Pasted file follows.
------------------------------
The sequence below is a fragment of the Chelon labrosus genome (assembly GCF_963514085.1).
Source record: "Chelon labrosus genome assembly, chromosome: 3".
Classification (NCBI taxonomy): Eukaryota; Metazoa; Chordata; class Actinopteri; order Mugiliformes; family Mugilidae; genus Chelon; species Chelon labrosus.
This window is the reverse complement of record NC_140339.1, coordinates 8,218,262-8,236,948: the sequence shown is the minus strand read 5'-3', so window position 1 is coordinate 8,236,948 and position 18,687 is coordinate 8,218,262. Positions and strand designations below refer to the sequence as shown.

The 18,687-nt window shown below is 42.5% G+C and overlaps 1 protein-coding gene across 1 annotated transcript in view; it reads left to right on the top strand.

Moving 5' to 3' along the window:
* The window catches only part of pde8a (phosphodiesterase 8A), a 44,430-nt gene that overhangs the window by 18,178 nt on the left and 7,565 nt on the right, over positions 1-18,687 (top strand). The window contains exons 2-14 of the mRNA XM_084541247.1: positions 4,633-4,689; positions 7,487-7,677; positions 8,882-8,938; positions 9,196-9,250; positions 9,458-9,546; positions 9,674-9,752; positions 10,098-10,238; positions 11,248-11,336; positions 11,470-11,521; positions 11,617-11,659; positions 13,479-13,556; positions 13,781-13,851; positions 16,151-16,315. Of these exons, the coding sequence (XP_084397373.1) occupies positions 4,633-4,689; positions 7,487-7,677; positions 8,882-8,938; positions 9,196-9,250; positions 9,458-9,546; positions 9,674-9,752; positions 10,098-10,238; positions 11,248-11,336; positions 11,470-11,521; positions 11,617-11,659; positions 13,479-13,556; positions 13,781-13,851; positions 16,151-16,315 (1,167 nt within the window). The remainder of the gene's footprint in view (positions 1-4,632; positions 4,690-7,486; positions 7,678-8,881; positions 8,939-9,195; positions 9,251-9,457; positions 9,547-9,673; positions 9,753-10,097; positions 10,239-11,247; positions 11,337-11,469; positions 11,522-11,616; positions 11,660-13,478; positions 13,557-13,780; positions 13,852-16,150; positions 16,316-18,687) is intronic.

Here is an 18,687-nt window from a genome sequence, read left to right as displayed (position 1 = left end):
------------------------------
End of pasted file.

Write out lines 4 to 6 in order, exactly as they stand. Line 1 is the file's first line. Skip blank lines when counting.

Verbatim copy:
This window is the reverse complement of record NC_140339.1, coordinates 8,218,262-8,236,948: the sequence shown is the minus strand read 5'-3', so window position 1 is coordinate 8,236,948 and position 18,687 is coordinate 8,218,262. Positions and strand designations below refer to the sequence as shown.

The 18,687-nt window shown below is 42.5% G+C and overlaps 1 protein-coding gene across 1 annotated transcript in view; it reads left to right on the top strand.

Moving 5' to 3' along the window: